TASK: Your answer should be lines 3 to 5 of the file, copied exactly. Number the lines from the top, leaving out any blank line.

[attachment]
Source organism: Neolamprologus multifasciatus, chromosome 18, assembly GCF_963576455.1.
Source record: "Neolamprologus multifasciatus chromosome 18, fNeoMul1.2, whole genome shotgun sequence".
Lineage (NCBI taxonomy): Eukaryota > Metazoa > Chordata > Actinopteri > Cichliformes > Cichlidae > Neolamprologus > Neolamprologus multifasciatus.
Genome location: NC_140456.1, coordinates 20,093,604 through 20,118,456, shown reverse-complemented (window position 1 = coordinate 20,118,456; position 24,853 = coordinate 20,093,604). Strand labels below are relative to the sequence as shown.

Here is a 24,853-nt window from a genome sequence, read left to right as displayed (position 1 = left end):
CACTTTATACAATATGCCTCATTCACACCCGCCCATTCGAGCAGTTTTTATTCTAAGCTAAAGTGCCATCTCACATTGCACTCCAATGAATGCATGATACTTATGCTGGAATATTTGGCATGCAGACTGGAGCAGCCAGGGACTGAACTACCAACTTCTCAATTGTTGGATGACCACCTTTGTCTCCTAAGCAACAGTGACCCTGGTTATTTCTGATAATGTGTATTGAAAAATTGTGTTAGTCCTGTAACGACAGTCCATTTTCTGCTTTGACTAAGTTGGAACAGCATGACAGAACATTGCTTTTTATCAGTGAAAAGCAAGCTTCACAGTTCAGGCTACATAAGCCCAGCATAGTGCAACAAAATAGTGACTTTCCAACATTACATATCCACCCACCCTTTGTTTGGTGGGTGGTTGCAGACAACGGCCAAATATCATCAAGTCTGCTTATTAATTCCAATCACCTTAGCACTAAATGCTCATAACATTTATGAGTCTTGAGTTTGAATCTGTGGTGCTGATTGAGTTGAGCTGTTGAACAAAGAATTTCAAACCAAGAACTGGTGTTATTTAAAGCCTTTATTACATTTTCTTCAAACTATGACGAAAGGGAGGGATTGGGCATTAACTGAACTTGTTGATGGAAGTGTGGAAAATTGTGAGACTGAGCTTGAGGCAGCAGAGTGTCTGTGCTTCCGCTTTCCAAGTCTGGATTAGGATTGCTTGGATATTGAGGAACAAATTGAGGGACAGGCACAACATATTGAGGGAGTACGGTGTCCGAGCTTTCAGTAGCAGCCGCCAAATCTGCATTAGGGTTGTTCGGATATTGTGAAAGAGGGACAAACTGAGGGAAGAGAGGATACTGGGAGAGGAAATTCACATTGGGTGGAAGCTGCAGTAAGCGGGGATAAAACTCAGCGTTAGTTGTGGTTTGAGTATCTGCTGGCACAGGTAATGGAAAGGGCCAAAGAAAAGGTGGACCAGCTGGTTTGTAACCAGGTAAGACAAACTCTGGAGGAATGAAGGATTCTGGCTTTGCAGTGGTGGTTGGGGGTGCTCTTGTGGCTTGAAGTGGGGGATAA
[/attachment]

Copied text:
Lineage (NCBI taxonomy): Eukaryota > Metazoa > Chordata > Actinopteri > Cichliformes > Cichlidae > Neolamprologus > Neolamprologus multifasciatus.
Genome location: NC_140456.1, coordinates 20,093,604 through 20,118,456, shown reverse-complemented (window position 1 = coordinate 20,118,456; position 24,853 = coordinate 20,093,604). Strand labels below are relative to the sequence as shown.

Here is a 24,853-nt window from a genome sequence, read left to right as displayed (position 1 = left end):